Data to dollars: Thoughts on valuing data as an institutional asset

A core principle of data governance is that data, regards of who creates or has custody of it, is an asset of the institution. But what’s an asset? Some ground-breaking work in Canada and Europe might point the way to putting an actual dollar value on our data.

For the first time, Statistics Canada last year tried to estimate the value of the country’s stock of data. The total value of data, databases and software, and data science in Canada is between CAD $157 and $218 billion, the agency estimates. (1)

This is a first stab. Like every national statistical organization in the world, Stats Can is playing catchup with the explosion of digital data capture and processing and its importance to the economy. Data is clearly part of a country’s productive capacity, but it doesn’t show up in national accounting statistics such as gross domestic product (GDP).

The same for universities. Buildings are tangible assets recorded on the balance sheet. Data is intangible and, unfortunately, invisible to generally accepted accounting principles. What if the university were able to value data as a capital asset?

The value of software and analysis is more easily measured than the store of data. Subtract those two from the Stats Canada estimate, and the value of data by itself ranges from $105 to $151 billion for the whole country.

Using share of GDP for our sector, I estimate that publicly-funded institutions such as hospitals and universities might be holding $6.6 to $9.5 billion in data assets, assuming all subsectors have been equally productive. (2)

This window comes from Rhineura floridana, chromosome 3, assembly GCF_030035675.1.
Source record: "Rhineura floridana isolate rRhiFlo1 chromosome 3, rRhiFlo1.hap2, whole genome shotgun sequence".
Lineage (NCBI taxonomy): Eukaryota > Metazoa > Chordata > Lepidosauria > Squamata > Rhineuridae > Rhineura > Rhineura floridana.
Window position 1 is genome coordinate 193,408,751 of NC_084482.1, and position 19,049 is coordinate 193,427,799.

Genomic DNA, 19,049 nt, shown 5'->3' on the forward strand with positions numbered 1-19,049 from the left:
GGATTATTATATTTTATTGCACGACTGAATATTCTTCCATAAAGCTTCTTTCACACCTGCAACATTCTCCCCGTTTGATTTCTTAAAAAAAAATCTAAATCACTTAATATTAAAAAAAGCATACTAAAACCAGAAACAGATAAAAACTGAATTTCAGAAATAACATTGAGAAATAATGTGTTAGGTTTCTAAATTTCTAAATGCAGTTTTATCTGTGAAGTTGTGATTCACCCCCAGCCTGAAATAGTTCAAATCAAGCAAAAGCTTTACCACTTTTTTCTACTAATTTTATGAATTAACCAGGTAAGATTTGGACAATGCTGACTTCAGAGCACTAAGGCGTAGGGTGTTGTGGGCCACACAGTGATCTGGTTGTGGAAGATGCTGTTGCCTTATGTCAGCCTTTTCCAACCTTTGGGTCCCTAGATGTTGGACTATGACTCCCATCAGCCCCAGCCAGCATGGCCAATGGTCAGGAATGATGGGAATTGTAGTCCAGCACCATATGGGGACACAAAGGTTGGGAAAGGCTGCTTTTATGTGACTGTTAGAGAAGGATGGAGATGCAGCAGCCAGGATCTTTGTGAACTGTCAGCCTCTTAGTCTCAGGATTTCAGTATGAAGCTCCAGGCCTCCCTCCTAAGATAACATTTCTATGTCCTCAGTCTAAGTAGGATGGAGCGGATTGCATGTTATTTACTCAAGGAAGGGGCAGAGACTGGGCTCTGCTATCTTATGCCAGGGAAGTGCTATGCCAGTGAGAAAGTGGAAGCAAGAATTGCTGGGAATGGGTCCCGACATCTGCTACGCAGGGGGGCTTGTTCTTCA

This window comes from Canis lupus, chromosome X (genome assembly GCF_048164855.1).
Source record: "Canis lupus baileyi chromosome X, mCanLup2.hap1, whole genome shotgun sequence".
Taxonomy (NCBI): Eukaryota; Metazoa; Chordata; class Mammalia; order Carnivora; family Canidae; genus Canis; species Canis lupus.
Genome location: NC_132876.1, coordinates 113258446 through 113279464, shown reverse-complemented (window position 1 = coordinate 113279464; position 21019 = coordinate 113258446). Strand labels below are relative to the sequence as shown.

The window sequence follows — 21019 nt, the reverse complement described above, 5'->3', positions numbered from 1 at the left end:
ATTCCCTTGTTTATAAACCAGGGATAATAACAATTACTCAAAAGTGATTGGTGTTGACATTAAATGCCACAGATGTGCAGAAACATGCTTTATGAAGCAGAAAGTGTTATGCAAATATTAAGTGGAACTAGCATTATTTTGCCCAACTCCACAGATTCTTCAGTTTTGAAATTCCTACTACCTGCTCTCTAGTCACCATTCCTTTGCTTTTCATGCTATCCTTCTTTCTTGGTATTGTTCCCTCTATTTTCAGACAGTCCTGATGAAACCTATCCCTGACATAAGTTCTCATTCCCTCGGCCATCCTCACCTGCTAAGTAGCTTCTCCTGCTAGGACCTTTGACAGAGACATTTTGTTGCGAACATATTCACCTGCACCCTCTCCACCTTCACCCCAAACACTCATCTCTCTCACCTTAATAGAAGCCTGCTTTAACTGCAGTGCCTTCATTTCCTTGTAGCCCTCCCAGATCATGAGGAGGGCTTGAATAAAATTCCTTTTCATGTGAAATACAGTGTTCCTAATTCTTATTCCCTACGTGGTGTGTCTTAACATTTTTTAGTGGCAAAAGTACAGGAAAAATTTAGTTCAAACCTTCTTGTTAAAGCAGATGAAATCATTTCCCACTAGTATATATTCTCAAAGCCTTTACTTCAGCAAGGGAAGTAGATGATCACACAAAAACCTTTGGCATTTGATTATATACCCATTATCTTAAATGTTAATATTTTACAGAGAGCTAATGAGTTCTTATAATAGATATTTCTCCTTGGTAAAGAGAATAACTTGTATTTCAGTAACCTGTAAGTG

Drill down farther, and my back-of-envelope calculation finds that Dalhousie University’s data might be valued between $24 and $35 million. (3)

There are too many layers of assumptions to feel confident in the accuracy of that range. (For example, it is unclear whether or where research data is counted in the national statistics.) Better than trying to decompose the national figures, we might try valuing our data using Stats Canada’s methods.

Our university’s data is not for sale, so a direct market value cannot be determined. Stats Canada values data at the cost of producing it, plus an estimated return on capital. Data is produced by people engaged in data-related activities: Working with many years of labour-market surveys, the agency identified roles likely involved in the creation of data (data entry clerks, researchers, analysts and so on), estimated a likely percentage range for the amount of their job spent on data creation, and calculated the cost based on salaries plus associated costs.